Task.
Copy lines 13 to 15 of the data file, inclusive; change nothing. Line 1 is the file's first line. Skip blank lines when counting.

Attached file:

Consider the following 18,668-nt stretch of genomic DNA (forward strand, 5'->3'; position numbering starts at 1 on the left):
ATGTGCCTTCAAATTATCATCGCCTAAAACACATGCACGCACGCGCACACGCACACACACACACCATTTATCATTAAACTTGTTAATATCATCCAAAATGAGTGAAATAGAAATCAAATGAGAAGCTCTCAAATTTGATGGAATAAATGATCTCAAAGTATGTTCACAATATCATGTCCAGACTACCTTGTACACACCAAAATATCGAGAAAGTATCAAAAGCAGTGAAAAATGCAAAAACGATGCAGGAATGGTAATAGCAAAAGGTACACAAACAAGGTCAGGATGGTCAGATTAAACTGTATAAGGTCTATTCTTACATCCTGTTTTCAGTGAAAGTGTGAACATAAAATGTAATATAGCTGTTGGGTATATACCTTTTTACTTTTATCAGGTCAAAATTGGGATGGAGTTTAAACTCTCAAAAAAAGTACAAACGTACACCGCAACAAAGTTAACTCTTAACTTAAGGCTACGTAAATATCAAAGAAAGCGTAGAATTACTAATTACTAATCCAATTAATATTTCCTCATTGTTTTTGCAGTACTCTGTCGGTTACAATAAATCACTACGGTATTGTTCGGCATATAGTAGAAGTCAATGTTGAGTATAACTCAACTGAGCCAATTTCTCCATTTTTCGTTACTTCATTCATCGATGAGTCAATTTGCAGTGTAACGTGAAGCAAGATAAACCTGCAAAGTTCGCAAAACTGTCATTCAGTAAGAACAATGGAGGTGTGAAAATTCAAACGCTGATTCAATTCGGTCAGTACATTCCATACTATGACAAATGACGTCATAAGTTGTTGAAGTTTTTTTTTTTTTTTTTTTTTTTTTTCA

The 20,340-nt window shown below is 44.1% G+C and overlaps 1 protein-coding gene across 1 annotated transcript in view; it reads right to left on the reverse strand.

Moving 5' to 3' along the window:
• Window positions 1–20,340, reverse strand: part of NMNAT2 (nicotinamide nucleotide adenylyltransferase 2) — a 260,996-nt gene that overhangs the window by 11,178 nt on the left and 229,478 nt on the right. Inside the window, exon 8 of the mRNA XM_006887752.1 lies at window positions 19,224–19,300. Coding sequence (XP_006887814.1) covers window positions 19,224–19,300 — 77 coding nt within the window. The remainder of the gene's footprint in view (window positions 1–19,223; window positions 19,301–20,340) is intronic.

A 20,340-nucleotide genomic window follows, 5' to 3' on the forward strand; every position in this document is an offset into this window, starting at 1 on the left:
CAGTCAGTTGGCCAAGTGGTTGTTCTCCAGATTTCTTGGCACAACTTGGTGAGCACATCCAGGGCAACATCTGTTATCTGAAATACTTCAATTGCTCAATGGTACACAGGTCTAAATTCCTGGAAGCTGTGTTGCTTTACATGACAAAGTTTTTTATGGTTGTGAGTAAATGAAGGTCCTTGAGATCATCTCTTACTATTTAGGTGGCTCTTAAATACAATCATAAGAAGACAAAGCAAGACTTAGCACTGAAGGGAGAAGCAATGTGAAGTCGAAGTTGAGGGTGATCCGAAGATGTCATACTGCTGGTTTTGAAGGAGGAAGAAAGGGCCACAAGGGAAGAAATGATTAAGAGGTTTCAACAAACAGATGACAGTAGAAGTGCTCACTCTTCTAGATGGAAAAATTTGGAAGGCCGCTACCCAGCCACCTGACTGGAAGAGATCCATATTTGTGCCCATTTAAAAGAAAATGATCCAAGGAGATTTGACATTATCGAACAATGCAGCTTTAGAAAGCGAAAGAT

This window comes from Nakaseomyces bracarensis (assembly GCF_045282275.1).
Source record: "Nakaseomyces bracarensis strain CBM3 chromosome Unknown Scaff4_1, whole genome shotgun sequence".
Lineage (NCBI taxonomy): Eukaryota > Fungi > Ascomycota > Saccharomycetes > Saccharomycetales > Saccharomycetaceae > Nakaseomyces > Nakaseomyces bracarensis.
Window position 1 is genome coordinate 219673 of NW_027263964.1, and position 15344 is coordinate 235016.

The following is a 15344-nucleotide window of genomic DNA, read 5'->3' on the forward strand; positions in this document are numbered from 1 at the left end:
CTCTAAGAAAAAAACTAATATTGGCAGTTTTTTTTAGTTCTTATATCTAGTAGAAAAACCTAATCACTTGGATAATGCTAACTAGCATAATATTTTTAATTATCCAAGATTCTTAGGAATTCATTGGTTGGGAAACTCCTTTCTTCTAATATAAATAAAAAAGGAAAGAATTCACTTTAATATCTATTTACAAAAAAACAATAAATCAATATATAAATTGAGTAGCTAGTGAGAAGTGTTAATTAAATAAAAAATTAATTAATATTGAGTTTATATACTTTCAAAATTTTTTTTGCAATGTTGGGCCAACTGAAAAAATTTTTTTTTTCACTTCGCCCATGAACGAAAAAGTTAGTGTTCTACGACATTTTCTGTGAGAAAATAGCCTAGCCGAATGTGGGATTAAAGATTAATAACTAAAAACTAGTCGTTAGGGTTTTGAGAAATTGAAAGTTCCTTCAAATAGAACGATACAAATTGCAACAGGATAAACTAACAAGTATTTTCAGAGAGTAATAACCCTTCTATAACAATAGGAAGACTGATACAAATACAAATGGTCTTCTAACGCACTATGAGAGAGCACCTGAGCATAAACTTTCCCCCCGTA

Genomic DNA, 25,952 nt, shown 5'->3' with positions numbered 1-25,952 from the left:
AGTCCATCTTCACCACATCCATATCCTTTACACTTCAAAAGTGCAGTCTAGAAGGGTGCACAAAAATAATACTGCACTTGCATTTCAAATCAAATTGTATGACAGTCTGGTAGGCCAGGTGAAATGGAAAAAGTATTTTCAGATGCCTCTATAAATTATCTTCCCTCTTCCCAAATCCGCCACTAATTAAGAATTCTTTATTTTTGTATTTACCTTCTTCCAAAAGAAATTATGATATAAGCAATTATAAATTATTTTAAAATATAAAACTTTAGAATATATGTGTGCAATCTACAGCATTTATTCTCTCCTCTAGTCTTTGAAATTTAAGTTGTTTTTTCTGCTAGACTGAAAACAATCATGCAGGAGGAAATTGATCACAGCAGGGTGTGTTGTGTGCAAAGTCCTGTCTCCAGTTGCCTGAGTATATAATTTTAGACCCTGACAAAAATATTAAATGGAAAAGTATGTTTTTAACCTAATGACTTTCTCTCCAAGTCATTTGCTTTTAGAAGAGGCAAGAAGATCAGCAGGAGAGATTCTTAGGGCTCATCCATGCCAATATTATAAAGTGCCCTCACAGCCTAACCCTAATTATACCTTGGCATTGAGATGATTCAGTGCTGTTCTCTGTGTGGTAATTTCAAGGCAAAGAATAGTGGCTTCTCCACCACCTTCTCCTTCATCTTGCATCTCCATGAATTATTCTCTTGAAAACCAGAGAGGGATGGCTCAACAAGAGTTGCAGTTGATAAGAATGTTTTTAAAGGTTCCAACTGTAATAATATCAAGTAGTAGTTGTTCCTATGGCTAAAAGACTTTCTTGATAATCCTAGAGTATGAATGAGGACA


CTCTAAGAAAAAAACTAATATTGGCAGTTTTTTTTAGTTCTTATATCTAGTAGAAAAACCTAATCACTTGGATAATGCTAACTAGCATAATATTTTTAATTATCCAAGATTCTTAGGAATTCATTGGTTGGGAAACTCCTTTCTTCTAATATAAATAAAAAAGGAAAGAATTCACTTTAATATCTATTTACAAAAAAACAATAAATCAATATATAAATTGAGTAGCTAGTGAGAAGTGTTAATTAAATAAAAAATTAATTAATATTGAGTTTATATACTTTCAAAATTTTTTTTGCAATGTTGGGCCAACTGAAAAAATTTTTTTTTTCACTTCGCCCATGAACGAAAAAGTTAGTGTTCTACGACATTTTCTGTGAGAAAATAGCCTAGCCGAATGTGGGATTAAAGATTAATAACTAAAAACTAGTCGTTAGGGTTTTGAGAAATTGAAAGTTCCTTCAAATAGAACGATACAAATTGCAACAGGATAAACTAACAAGTATTTTCAGAGAGTAATAACCCTTCTATAACAATAGGAAGACTGATACAAATACAAATGGTCTTCTAACGCACTATGAGAGAGCACCTGAGCATAAACTTTCCCCCCGTA

Genomic DNA, 25,952 nt, shown 5'->3' with positions numbered 1-25,952 from the left:
AGTCCATCTTCACCACATCCATATCCTTTACACTTCAAAAGTGCAGTCTAGAAGGGTGCACAAAAATAATACTGCACTTGCATTTCAAATCAAATTGTATGACAGTCTGGTAGGCCAGGTGAAATGGAAAAAGTATTTTCAGATGCCTCTATAAATTATCTTCCCTCTTCCCAAATCCGCCACTAATTAAGAATTCTTTATTTTTGTATTTACCTTCTTCCAAAAGAAATTATGATATAAGCAATTATAAATTATTTTAAAATATAAAACTTTAGAATATATGTGTGCAATCTACAGCATTTATTCTCTCCTCTAGTCTTTGAAATTTAAGTTGTTTTTTCTGCTAGACTGAAAACAATCATGCAGGAGGAAATTGATCACAGCAGGGTGTGTTGTGTGCAAAGTCCTGTCTCCAGTTGCCTGAGTATATAATTTTAGACCCTGACAAAAATATTAAATGGAAAAGTATGTTTTTAACCTAATGACTTTCTCTCCAAGTCATTTGCTTTTAGAAGAGGCAAGAAGATCAGCAGGAGAGATTCTTAGGGCTCATCCATGCCAATATTATAAAGTGCCCTCACAGCCTAACCCTAATTATACCTTGGCATTGAGATGATTCAGTGCTGTTCTCTGTGTGGTAATTTCAAGGCAAAGAATAGTGGCTTCTCCACCACCTTCTCCTTCATCTTGCATCTCCATGAATTATTCTCTTGAAAACCAGAGAGGGATGGCTCAACAAGAGTTGCAGTTGATAAGAATGTTTTTAAAGGTTCCAACTGTAATAATATCAAGTAGTAGTTGTTCCTATGGCTAAAAGACTTTCTTGATAATCCTAGAGTATGAATGAGGACA